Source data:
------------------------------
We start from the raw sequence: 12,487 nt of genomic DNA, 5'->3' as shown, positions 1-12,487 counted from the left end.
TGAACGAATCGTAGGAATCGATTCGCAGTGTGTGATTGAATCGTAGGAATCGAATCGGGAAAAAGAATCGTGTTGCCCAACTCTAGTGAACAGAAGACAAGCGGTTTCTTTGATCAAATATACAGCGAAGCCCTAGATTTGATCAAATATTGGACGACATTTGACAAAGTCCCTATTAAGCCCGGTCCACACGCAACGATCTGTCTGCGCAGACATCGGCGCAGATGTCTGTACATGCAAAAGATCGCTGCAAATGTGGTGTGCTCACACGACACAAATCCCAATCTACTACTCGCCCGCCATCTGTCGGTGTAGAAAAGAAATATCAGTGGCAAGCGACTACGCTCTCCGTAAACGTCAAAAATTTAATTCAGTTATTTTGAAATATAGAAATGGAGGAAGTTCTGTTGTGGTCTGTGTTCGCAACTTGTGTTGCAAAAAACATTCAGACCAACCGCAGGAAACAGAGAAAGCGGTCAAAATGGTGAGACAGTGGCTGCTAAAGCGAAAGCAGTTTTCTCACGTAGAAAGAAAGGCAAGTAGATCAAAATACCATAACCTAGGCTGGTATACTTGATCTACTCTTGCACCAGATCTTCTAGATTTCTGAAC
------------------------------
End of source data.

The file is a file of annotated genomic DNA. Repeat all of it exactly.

We start from the raw sequence: 12,487 nt of genomic DNA, 5'->3' as shown, positions 1-12,487 counted from the left end.
TGAACGAATCGTAGGAATCGATTCGCAGTGTGTGATTGAATCGTAGGAATCGAATCGGGAAAAAGAATCGTGTTGCCCAACTCTAGTGAACAGAAGACAAGCGGTTTCTTTGATCAAATATACAGCGAAGCCCTAGATTTGATCAAATATTGGACGACATTTGACAAAGTCCCTATTAAGCCCGGTCCACACGCAACGATCTGTCTGCGCAGACATCGGCGCAGATGTCTGTACATGCAAAAGATCGCTGCAAATGTGGTGTGCTCACACGACACAAATCCCAATCTACTACTCGCCCGCCATCTGTCGGTGTAGAAAAGAAATATCAGTGGCAAGCGACTACGCTCTCCGTAAACGTCAAAAATTTAATTCAGTTATTTTGAAATATAGAAATGGAGGAAGTTCTGTTGTGGTCTGTGTTCGCAACTTGTGTTGCAAAAAACATTCAGACCAACCGCAGGAAACAGAGAAAGCGGTCAAAATGGTGAGACAGTGGCTGCTAAAGCGAAAGCAGTTTTCTCACGTAGAAAGAAAGGCAAGTAGATCAAAATACCATAACCTAGGCTGGTATACTTGATCTACTCTTGCACCAGATCTTCTAGATTTCTGAAC